Shaky Acres has made it through several hurricanes without having to reduce the services it provides to the community's alcoholics and drug addicts
who want to clean themselves up. But reduction in federal funding, and the recent two day closure of the U.S. Government, has left the 16 year old nonprofit organization in debt and in danger of having to
put some of it's residents back on the streets.
"During all the confusions and shortfalls in funding, Shaky Acres never reduced it's services to the community," said Jim Dowds, director of the
organization. "In doing that we ended up with the deficit we now have. To continue our present level, we need about $55,000."
The need is as great as the services we provide. If we reduce
services, people are going to end up on the street, "Dowds said. "These people have problems with drug and alcohol addiction and not only will they be left without a home, many will resort to their
former behavior - which is anything one can imagine."
To avoid having to turn its residents out, Shaky Acres has begun a sponsor-a bed program. The program asks for a donation of $1,000 to sponsor a bed
at one of its three facilities. It is also accepting in-kind donations from people who do not want to give money. Shaky Acres will accept all types of furniture and equipment, even if it's not in the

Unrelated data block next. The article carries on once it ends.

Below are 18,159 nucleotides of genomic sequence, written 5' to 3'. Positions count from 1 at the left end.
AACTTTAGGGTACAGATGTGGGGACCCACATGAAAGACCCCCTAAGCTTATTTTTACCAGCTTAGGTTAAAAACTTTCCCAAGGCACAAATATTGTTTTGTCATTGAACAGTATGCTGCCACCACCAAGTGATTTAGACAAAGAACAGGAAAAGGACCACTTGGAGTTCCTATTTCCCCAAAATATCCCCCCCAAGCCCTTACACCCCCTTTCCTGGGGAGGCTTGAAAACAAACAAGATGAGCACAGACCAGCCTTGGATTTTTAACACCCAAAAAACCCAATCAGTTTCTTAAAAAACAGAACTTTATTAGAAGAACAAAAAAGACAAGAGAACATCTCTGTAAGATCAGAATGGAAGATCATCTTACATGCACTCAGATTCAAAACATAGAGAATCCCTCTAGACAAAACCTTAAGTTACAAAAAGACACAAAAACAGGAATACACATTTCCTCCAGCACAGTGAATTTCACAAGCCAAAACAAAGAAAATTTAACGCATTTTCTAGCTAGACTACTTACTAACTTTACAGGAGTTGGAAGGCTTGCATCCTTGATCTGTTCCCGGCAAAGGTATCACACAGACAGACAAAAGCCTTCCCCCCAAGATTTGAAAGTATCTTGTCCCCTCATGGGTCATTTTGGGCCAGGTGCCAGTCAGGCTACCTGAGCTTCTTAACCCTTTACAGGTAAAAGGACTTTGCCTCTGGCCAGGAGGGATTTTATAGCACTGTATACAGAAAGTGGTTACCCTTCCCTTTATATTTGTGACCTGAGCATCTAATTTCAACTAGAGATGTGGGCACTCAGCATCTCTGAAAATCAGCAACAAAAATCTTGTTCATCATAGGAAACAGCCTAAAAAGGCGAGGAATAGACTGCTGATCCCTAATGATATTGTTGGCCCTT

Since 1994, Shaky Acres has received about 30 percent of it's funding from the United Way. "If it wasn't for the United Way, we would have folded a long Time ago, Dowds said.
Another eight percent has been coming from federal emergency shelter grants. It has also been receiving $37,000 a year through a Housing and Urban Development Grant.
Over the years, Shaky Acres has
used a variety of methods to raise money, from bake and rummage sales, to raffles, to a charity golf tournament sponsored by Bellows International.
"We run a 33 bed operations in three locations with
a budget of $120,000 a year," Dowds said. "That's less than $4,000 a person and that pays for room, board and all their expenses. "The US government's brief shut down, however, and a hurricane
which temporarily closed several federal offices in Puerto Rico, struck Shaky Acres at a bad time. Just when it happened to be refurbishing a new long-term residential facility next to their original
building in Lindberg Bay, Dowds said.
"It left us about $60,000 in the hole, we had a building that we couldn't use and the expenses were mounting," Dowds said. The Puerto Rican storm prevented
HUD inspectors from coming to the VI to give Shaky Acres the approval to open the long-term facility.
Shaky Acres has received and still is receiving a number of donations from private individuals,
merchants, and corporations, Dowds said. " Unfortunately, it appears alcoholism is not a popular charity. Alcohol is an unpopular thing as far as donations go," Dowds said. "It's ironic, the
needs are increasing but the available money is shrinking. At some point, it will be necessary to reduce. Not only will we not be able to reduce people who come to us, but will have to put people who
are in the process of being helped out on the street."
Those interested in making a donation, sponsoring a bed, can call Shaky Acres at 777-5066.